This game also burnished the reputation of Pete Carril, who is well known in the coaching fraternity but less so by the public. On paper, it was no contest — Georgetown had bigger, faster, more experienced players, stars like Charles Smith, a high-scoring guard, and Alonzo Mourning, the ferocious, shot-blocking center. On the court, Carril neutralized the Hoyas’ advantages by “spreading the floor,” with all five players on the perimeter and no one under the basket. This tactic forced Mourning to play out near the foul line and allowed the Tigers to run their patented back-door play over and over without the threat of the 6’10” Mourning lurking under the basket for the block. Throughout the game, Princeton controlled the tempo, patiently using its full forty-five seconds on each trip down the court. During the first six minutes of the game, for example, the Tigers held the ball for five minutes and thirteen seconds. They also had an 8-2 lead.
Carril’s young team played its best ball of the season. Bob Scrabis ’89, the captain and the only senior on the squad, led Princeton with fifteen points and spearheaded the Tigers’ inspired defensive play. (Georgetown’s fifty points were the fewest they scored all season.) Matt Lapin ’90 came off the bench to score twelve points and hand out four assists. Three guards, Jerry Doyle ’91, George Leftwich ’92, and Troy Hottenstein ’91, suffocated Smith on defense, limiting him to four points — thirteen below his season average. Kit Meuller ’91, Princeton’s 6’7” center, drew the unenviable assignment of both guarding and shooting against Mourning, but he responded with nine points and eight assists. And he refused to be intimidated: during a scramble for a rebound late in the game, a vicious elbow by Mourning bloodied Mueller’s lip, but moments later at the other end of the court, he calmly beat Mourning for an easy layup.
In the final minutes of the game, though, Mourning took over. He scored seven of Georgetown’s last nine points, including the winning free throw, and blocked consecutive shots by Scrabis and Mueller in the last six seconds. Some said that he fouled Mueller on the last shot; others claimed that poor (or biased) officiating throughout had robbed the Tigers of a victory they deserved. Mueller was diplomatic. “It’s tough to say,” he said after the game. “I think maybe he hit my hand.” Carril interrupted. “That’s not what he told me,” the coach said. “Of course, I can’t tell you what he did say.”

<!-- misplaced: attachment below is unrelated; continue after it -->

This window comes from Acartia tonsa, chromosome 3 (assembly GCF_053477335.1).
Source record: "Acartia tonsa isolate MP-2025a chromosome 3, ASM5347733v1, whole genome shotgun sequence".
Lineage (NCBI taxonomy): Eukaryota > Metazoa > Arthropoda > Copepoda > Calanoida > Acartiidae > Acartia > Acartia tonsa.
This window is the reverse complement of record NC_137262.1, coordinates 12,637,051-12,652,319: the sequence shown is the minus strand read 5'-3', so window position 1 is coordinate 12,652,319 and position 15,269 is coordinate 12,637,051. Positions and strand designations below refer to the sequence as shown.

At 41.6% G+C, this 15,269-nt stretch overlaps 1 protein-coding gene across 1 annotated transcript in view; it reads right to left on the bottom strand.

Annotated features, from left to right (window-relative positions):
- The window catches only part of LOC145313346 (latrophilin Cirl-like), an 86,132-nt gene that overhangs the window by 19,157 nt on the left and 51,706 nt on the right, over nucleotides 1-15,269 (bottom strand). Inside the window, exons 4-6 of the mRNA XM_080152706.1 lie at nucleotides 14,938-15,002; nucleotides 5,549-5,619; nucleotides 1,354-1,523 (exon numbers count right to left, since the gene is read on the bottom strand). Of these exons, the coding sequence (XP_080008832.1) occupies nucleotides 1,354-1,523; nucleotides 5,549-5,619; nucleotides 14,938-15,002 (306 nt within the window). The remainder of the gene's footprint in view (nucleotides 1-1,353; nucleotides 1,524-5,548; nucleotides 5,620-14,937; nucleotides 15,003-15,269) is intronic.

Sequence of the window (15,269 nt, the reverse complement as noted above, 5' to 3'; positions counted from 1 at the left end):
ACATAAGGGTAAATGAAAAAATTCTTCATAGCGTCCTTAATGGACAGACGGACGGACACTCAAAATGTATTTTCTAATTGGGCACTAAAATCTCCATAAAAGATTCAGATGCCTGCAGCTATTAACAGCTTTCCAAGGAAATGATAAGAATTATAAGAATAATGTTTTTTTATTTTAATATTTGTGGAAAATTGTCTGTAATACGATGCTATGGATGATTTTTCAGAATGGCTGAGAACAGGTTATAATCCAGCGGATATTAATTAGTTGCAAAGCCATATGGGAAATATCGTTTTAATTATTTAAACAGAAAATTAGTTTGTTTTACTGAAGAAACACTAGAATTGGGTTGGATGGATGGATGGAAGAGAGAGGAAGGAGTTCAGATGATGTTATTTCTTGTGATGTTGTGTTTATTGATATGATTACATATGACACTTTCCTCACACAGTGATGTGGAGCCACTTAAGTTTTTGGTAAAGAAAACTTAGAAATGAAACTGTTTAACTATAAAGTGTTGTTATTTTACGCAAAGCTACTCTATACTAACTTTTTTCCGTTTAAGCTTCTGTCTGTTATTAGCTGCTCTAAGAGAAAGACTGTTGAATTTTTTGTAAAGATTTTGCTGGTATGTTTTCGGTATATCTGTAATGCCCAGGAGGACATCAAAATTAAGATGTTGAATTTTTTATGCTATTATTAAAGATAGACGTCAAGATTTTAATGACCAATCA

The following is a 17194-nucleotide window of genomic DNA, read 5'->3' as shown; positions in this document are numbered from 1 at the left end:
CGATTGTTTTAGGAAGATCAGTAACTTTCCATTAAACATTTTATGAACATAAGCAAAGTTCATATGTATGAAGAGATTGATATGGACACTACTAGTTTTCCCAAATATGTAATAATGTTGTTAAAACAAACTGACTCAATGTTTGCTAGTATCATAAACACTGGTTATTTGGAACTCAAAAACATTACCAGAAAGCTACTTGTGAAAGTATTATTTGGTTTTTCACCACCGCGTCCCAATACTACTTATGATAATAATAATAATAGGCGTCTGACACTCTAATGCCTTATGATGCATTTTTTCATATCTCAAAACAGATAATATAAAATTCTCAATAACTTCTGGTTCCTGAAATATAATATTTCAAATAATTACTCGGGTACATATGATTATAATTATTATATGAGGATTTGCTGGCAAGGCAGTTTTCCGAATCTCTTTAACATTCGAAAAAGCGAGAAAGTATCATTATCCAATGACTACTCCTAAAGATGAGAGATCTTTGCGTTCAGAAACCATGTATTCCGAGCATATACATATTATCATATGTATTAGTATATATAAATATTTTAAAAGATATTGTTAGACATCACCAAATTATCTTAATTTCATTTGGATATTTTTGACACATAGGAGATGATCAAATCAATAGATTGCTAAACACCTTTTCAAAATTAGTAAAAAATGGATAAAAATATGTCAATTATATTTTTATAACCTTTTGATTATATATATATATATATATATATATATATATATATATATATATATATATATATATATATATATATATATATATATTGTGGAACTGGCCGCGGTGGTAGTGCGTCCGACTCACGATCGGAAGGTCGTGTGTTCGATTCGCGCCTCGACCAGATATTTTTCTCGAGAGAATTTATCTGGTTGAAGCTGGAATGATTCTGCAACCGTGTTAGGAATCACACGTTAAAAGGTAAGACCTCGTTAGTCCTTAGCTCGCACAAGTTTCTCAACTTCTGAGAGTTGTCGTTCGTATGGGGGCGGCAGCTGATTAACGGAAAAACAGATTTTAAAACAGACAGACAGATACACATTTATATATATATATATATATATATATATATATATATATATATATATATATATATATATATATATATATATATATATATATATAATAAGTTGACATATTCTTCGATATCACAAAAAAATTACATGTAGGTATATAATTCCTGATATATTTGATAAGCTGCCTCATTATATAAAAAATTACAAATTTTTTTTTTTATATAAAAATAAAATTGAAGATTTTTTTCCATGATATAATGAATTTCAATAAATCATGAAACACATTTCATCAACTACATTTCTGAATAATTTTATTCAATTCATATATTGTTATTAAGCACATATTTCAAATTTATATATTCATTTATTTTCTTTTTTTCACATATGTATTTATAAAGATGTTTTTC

In addition to reaffirming his reputation as a coach, Carril emerged from the game as a darling of the media. Dozens of newspapers printed an Associated Press photograph, snapped in the final seconds, of the coach’s anguished expression. All of a sudden, the press was calling Carril “an artist,” “a magician,” and “a grand old master of the college game.”
Asked after the game to compare the contest with Princeton’s N.I.T. victory in 1975, the coach toyed with his trademark cigar and deadpanned, “I dunno — we won that one, didn’t we?” On the questionable non-foul on the last shot: “We’ll have to take that up with God, when we get there.” And three weeks later, in between the tournament’s semifinal games, Carril turned up as a guest commentator on CBS. He used the opportunity to squash the perennial rumor that he is leaving Princeton for another collegiate coaching job. (Perhaps an assistant coaching job in the N.B.A., he allowed, but not another college position.) CBS used the opportunity to show a clip of Carril’s facial contortions on the sideline during the Georgetown game. But this game was more than a masterpiece of coaching, flawlessly executed by the players, if not the officials. And it was more than a David-and-Goliath confrontation, although the crowd of 12,106 was raucous in its support of the underdog. (Princeton received a standing ovation at the end of the game; Georgetown was booed lustily; and Bronx cheers were clearly audible on ESPN’s postgame interview with Thompson.) Rather this was a battle of the old and the new. Basketball from the 1950s — crisp passing, solid defense, the back door — against an archetypal 1980s team most comfortable playing a freewheeling, up-tempo game above the rim. For almost forty minutes the old frustrated, baffled, and bewildered the new. Carril and the Tigers proved to a nationwide audience that basketball is as much a game of patience and perseverance as size and ability. A back-door layup, the Tigers demonstrated scores as many points as a thunderous dunk.
“It’s an understatement to say that Princeton deserved to win this game,” Thompson told the press afterward. “I can’t say enough about the kids at Princeton.” Neither can anyone else.